Following the events of the Woolsey Fire, Pepperdine has now returned its Malibu and Calabasas campuses to normal operations. Remediation and cleaning have been completed on both campuses, and all buildings are in good condition and ready for occupancy.
American Environmental Specialists (AES) has completed its two-phase analysis of our indoor air quality, including in residence halls, classrooms, and other buildings. After nearly 70 samples were taken, no detectable particulates resulting from the Woolsey Fire were found. The University will continue to utilize AES for air sampling services when necessary as weather conditions warrant to maintain a healthy campus environment.
Pepperdine has begun to prepare its campuses for anticipated inclement weather events beginning this week and continuing throughout the winter. The National Weather Service forecast indicates that the Malibu area will have rain beginning tonight through tomorrow with coastal areas possibly receiving more than an inch of rain. A flash flood watch has not been issued, and rain from this storm is not expected to significantly impact burn areas on campus.
Pepperdine has engaged with two leading firms to investigate campus conditions following the Woolsey Fire, especially in areas prone to increased debris flow due to the burn. University officials have also met this week with Los Angeles County civil and flood control engineers who are proactively working with the University on multiple slope stabilization and erosion control measures.
At this time, the University is monitoring the hillsides impacted by the fires and has begun implementing solutions to mitigate erosion for these and other areas, including spraying Flexterra, a hydraulic erosion control measure, and hydroseed, which uses a combination of seed and mulch to bond with soil and promote vegetation growth. In addition, the University is investigating the use of concrete k-rails to help block debris flow in some areas and will continue to ensure that capacity is available in each of its debris basins, including at Marie Canyon, at Winter Canyon, and above the Drescher academic complex.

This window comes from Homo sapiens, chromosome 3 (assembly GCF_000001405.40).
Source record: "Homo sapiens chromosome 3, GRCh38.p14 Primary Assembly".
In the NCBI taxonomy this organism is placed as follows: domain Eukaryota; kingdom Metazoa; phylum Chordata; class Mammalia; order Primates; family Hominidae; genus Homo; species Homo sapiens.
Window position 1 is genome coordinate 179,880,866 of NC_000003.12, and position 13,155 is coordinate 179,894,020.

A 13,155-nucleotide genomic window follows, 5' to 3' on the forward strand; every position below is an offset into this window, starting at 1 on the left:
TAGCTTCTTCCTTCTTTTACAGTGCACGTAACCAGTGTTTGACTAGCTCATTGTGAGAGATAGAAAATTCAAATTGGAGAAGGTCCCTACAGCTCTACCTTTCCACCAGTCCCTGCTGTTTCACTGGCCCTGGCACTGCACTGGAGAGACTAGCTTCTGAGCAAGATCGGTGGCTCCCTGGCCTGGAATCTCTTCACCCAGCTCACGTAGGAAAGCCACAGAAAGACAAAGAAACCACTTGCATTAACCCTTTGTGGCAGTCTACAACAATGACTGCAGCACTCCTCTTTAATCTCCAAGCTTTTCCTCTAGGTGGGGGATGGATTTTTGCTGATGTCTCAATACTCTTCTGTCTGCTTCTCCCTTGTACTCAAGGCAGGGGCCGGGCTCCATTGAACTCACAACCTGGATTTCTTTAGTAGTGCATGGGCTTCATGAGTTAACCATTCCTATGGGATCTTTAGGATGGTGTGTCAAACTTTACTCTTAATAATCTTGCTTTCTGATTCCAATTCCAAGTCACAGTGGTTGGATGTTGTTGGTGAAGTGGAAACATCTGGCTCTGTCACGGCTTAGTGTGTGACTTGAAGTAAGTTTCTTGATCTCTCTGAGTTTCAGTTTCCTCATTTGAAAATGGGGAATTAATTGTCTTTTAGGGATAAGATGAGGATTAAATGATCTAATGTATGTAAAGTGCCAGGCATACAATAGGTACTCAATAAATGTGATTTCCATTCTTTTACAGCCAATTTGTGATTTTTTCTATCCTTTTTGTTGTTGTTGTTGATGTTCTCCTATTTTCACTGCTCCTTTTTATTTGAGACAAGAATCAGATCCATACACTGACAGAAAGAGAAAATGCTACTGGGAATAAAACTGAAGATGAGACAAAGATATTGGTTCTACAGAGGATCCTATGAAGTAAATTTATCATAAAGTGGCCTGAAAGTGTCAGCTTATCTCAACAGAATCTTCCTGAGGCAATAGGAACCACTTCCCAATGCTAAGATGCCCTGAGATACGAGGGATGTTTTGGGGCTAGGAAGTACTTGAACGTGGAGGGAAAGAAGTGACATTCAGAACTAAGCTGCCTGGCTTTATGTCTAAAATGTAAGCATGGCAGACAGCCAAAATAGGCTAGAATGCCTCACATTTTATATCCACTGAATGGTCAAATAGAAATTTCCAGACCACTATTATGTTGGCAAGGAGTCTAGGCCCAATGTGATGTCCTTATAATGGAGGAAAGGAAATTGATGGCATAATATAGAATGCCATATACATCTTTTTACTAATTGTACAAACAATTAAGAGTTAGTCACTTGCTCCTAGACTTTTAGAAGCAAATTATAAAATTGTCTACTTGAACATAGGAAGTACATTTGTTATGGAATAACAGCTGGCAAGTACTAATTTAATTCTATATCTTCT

As California anticipates a likely El Niño event this winter, including potential for strong winds and heavy rains, the safety of our campus community is the University’s highest priority. Preparations for inclement weather include, among other things, a comprehensive review of our emergency plans to protect our campus community, regular inspections and maintenance of drainage systems, coordination among first responders, preparation for deploying emergency supplies, and the ongoing evaluation of areas of campus that may be most affected by rainfall.
The University will communicate regularly with all faculty, staff, and students in the event of a campus closure or other departures from normal campus operations due to inclement weather. Urgent or critical information will be delivered via Everbridge, the University’s emergency alert system, and the latest information will always be available on the University’s Emergency Information Page. Community members are also encouraged to call the University’s Road Conditions Hotline at 310.506.ROAD for up-to-date information on road closures in the Malibu area.